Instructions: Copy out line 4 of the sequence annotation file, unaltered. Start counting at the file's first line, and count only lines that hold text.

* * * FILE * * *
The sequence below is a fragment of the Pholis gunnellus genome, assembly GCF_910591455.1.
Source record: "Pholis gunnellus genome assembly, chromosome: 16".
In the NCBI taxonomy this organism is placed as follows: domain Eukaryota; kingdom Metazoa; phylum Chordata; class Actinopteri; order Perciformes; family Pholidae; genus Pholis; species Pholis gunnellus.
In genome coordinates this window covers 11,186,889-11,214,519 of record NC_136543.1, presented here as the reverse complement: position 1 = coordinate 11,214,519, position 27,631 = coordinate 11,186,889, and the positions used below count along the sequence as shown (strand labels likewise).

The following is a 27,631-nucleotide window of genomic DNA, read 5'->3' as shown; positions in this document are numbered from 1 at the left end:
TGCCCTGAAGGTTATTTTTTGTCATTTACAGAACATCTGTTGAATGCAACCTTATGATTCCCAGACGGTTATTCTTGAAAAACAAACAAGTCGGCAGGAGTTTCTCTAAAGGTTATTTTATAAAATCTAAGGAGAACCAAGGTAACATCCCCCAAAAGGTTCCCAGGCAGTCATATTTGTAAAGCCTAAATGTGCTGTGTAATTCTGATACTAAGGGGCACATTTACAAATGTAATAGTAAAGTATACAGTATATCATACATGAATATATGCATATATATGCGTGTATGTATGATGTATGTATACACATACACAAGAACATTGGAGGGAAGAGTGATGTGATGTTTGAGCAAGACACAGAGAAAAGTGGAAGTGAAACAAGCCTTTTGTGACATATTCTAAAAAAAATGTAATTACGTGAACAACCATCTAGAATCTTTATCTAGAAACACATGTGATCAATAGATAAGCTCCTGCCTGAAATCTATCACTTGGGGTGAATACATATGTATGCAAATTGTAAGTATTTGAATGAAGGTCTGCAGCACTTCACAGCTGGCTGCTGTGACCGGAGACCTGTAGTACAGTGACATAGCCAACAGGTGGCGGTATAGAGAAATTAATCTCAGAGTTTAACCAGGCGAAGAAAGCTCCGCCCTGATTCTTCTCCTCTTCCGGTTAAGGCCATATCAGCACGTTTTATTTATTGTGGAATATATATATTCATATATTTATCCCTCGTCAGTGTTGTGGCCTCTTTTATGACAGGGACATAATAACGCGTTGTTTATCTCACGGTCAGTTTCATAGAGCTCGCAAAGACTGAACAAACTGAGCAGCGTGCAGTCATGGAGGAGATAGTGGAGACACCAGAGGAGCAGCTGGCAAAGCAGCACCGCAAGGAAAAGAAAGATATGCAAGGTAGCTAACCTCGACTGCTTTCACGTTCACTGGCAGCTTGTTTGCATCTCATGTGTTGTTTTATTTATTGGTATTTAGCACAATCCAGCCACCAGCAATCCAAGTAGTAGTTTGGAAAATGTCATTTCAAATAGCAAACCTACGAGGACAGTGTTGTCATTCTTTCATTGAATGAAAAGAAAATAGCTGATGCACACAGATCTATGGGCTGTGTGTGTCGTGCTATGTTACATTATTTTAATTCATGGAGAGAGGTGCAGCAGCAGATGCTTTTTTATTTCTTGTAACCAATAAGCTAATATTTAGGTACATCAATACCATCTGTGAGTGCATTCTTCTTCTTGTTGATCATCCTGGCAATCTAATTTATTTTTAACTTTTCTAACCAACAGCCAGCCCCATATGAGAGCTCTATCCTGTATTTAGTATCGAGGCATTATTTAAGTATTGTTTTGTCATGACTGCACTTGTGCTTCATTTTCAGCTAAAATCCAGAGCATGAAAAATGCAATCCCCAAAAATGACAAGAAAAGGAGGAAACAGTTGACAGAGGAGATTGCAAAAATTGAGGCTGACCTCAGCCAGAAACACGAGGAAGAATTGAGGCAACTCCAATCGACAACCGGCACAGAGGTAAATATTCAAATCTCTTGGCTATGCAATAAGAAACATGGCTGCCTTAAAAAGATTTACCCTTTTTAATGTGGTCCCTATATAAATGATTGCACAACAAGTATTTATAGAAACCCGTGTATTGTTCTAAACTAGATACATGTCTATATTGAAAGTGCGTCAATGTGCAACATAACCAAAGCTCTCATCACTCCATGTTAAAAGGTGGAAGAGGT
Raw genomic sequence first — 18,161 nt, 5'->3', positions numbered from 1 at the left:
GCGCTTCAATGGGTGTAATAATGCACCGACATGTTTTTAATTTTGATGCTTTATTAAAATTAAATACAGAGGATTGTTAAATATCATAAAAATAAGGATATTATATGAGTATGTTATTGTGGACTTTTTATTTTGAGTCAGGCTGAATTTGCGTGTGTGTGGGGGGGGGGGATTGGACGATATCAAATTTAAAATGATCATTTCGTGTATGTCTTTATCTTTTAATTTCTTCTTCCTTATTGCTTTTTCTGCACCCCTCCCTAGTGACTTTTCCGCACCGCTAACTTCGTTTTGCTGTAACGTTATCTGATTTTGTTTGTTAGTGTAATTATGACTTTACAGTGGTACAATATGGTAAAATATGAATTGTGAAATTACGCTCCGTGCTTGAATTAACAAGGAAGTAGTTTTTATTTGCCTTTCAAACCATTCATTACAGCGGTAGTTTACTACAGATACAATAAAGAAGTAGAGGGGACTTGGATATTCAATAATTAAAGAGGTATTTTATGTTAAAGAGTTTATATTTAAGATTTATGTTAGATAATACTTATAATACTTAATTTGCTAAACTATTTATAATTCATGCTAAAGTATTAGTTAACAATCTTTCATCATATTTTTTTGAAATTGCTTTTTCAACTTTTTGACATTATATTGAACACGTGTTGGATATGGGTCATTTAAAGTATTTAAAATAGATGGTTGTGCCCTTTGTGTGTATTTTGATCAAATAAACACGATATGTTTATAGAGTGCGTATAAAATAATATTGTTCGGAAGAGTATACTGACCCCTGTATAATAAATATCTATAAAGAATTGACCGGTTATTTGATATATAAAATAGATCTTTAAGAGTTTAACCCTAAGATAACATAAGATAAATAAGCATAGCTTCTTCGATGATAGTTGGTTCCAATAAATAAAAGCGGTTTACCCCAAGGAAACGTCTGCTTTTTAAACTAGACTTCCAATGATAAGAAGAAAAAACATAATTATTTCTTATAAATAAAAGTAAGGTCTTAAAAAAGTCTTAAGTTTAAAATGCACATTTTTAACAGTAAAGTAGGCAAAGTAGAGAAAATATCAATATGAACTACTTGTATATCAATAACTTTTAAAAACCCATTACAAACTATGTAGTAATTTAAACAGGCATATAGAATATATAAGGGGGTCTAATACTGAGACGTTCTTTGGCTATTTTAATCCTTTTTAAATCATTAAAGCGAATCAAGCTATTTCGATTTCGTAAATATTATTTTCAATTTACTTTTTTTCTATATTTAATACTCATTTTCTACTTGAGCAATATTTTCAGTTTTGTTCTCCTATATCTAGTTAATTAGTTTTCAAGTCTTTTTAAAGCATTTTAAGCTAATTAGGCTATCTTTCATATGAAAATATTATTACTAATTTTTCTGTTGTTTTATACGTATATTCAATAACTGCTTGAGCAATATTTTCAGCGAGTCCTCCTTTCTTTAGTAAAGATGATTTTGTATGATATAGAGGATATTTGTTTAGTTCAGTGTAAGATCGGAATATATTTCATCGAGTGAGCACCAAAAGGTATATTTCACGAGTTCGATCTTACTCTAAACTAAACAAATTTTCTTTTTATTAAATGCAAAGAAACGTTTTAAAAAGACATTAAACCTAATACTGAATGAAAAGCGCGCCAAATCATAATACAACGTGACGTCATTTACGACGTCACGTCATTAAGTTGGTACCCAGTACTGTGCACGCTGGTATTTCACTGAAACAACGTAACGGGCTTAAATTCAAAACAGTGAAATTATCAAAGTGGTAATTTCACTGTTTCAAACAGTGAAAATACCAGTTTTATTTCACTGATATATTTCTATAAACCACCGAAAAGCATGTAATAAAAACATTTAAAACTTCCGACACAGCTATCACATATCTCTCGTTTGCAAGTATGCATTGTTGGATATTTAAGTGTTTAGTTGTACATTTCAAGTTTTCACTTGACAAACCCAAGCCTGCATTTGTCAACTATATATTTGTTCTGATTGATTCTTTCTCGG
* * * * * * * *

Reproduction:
In genome coordinates this window covers 11,186,889-11,214,519 of record NC_136543.1, presented here as the reverse complement: position 1 = coordinate 11,214,519, position 27,631 = coordinate 11,186,889, and the positions used below count along the sequence as shown (strand labels likewise).